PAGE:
The idea of engaging and assessing your students from MINUTE ONE of DAY ONE, sounds a bit crazy, right?
This year I head into my 17th year of teaching. That number still boggles my mind a bit because it seems hard to believe that I have had the good fortune of working with various groups of students for this lengthy amount of time. What I can tell you is that every group of students I have taught is different, but has something truly amazing to contribute. As an educator I find it imperative to look for the good and find ways to bring out the best in every student.
Middle school is a delicate time. Students are trying to navigate friendships, independence, and decisions about athletics and extra-curriculars. As teachers, we need to be sensitive, kind, and have high-expectations. As you think about the school year ahead, consider…
- What classroom practices worked well this past school year?
- What management strategies need tweaking to make better use of instructional time?
- What procedures or routines make the most of student learning?
I am already thinking about the incredible year ahead, and the tone I want to set with my students from the moment they head inside my classroom door for the very first time. I want them to know that in our classroom there is not a moment to waste and we are going to get started right away. Here are my quick strategies to engage and assess my students right away…
First, I meet and greet students with a kind smile at the door of my classroom. This simple act gives me the chance to connect with my newest group of students and set a positive and optimistic tone before they even begin their learning.
Quick Strategy #1: 1-Minute Challenge
I bring my students into the classroom and line them along my back wall. I tell them that they need to get into a line in alphabetical order by last name in 1 minute without talking. I begin my watch timer, and off they go. This allows me to make some quick observations.
What is the purpose of the 1-minute challenge? It gives me formative information about:
- which students take charge and are assertive
- who can follow specific directions
- who is willing to work until the task is complete
- who is engaged
All of this information helps me to quickly assess my group of learners.
When the time is up, we check their alphabetizing efforts compared to my seating chart. The students head to their assigned seats and we get to work.
Quick Strategy #2: Get Students to Work!
Students: “We have to work? On the first day?”
Me: “No time to waste, my friends!”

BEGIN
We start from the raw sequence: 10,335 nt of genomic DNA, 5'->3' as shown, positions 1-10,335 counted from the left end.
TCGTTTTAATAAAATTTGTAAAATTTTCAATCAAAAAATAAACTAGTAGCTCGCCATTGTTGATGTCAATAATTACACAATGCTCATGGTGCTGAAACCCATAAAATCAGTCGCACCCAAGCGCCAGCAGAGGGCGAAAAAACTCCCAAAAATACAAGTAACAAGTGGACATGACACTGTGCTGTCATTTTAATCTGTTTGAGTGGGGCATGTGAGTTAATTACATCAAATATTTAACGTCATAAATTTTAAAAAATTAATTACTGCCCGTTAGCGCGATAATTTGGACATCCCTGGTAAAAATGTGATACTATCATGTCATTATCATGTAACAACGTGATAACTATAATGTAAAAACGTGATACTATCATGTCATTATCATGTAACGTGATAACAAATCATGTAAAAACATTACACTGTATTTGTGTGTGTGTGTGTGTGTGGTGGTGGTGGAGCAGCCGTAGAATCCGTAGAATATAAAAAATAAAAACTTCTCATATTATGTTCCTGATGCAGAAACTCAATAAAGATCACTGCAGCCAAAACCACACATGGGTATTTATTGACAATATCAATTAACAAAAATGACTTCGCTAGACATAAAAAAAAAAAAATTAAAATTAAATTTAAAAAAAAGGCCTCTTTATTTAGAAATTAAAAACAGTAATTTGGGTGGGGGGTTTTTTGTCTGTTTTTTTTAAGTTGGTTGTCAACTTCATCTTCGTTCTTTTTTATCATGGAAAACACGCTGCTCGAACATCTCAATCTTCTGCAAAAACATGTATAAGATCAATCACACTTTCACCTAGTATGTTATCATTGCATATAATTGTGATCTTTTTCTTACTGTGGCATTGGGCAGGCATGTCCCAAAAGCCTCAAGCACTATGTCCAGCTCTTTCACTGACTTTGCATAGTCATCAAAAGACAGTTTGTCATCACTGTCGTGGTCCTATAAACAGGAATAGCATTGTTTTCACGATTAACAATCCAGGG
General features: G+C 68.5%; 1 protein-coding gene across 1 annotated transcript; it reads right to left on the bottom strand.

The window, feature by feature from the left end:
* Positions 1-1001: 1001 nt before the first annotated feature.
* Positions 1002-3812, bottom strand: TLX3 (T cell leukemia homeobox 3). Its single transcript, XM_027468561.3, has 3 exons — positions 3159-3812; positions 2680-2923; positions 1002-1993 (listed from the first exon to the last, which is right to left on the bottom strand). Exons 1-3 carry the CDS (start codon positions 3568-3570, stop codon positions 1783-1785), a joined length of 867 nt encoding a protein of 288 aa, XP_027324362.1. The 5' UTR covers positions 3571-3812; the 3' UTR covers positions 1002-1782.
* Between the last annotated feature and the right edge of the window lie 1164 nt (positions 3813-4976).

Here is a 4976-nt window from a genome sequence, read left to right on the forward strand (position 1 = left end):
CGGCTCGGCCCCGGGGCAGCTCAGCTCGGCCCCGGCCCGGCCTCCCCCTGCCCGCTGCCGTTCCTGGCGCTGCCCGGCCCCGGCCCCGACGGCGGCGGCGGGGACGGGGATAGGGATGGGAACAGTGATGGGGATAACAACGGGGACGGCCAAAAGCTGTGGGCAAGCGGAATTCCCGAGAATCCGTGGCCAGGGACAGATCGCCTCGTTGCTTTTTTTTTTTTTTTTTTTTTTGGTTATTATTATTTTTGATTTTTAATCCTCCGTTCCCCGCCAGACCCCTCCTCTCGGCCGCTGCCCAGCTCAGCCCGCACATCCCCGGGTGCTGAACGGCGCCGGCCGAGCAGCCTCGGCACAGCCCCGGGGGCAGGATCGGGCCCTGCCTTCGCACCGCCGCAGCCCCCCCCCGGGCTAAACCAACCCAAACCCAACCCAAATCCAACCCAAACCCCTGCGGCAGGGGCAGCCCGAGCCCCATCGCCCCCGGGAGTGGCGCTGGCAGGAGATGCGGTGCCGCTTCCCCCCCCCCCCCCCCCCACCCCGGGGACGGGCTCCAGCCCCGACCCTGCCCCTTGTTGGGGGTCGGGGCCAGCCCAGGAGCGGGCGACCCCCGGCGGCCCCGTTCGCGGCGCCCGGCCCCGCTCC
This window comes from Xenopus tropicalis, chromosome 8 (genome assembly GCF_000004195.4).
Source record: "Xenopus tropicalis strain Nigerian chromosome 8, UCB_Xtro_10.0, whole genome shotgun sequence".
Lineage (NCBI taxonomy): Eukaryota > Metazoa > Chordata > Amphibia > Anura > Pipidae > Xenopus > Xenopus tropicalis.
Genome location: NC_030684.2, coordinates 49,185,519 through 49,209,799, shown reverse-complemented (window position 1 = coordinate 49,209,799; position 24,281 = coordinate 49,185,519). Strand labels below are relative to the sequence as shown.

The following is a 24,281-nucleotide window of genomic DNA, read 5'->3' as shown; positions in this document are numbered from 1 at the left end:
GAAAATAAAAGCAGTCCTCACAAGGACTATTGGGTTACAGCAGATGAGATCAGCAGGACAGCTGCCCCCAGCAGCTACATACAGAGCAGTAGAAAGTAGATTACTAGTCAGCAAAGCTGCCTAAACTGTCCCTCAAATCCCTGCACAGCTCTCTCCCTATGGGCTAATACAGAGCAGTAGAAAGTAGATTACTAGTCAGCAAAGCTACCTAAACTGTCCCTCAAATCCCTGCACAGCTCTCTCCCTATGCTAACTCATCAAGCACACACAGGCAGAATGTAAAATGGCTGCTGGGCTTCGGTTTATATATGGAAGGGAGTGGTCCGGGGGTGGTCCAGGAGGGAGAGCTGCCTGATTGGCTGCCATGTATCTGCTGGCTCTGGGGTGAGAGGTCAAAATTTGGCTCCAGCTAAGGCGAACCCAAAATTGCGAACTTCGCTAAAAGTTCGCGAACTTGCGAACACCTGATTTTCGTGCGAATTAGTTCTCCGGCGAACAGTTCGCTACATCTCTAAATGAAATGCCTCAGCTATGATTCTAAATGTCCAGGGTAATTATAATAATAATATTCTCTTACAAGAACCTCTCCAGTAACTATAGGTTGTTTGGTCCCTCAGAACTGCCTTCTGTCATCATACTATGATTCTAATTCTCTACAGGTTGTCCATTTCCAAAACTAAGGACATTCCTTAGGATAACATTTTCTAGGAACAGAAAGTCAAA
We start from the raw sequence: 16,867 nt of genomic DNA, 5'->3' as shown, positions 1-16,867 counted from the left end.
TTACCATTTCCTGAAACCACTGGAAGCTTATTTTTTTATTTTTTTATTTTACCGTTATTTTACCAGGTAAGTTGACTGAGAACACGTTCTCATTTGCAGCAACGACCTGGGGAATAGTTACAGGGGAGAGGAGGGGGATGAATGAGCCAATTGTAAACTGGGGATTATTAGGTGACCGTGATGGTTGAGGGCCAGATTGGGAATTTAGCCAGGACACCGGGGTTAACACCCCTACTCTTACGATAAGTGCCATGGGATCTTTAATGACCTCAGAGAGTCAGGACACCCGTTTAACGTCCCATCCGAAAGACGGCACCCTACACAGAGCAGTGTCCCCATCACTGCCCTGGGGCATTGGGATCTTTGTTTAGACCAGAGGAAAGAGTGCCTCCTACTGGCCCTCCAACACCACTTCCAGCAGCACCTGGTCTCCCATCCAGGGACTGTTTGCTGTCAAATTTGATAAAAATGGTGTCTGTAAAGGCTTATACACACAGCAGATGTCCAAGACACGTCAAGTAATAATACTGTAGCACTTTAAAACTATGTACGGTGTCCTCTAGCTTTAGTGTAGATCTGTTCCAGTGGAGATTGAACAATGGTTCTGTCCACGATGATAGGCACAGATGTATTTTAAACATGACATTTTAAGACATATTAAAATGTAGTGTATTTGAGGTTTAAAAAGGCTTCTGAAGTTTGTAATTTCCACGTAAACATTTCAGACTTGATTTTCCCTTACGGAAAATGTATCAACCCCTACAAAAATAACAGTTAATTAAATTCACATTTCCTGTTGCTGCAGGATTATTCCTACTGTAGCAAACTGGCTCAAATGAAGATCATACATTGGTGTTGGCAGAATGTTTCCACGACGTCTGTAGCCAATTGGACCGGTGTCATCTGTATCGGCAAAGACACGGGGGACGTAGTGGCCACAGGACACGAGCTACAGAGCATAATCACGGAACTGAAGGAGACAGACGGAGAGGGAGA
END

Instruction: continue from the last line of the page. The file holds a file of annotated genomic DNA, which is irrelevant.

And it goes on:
I like to get students right to work on the very first day so that they aren’t spending their entire first day listening to me talk. Instead, we will go through a typical day so they can experience first hand how the class runs. While it is imperative to teach classroom procedures and expectations, they learn this essential information as we get started. As we get down to work students learn…
- Arrival procedures: How they arrive in the classroom and prepare to learn.
- Supplies needed:What learning tools are must-haves each day in class
- Turning in assignments/Passing out work: It seems silly, but I have processes for this because my students know what to expect each time I collect or pass out work.
- Participation: How I hold students accountable for their classroom participation.
- Finished with the task at hand:What they do when they are finished with work expectations.
- Departure: How they pack-up and leave your classroom
I don’t administer tests or make them tackle novel units just yet. Instead, we take on some “getting to know” one another activities. I LOVE chit chat cards to begin thoughtful discussions and flip books to create and display. I model each of these tasks so that students are aware of the class expectations when it comes to discussions and assignment completion expectations.
Quick Strategy #3: Observe
As students are spending time discussing and then completing their flip book, I walk around the classroom and observe the students in action. From my monitoring, interacting, and listening, I am able to observe:
- thoughtful discussing
- active listening
- support levels needed for student success
I make some anecdotal records as I observe. All of these observations allow for me to make purposeful decisions for planning and implementing instruction, as well as grouping students for literature circles, guided reading, or group work.
If you are looking to make the most of your very first day of school, quarter, or semester, engage your students right away and take the time to thoughtfully observe and formatively assess. It will give you the best and most productive start yet.
All the best as you plan and prepare for your year ahead,
Be sure to check out the other posts in our blog series:
and stay tuned for the coming weeks.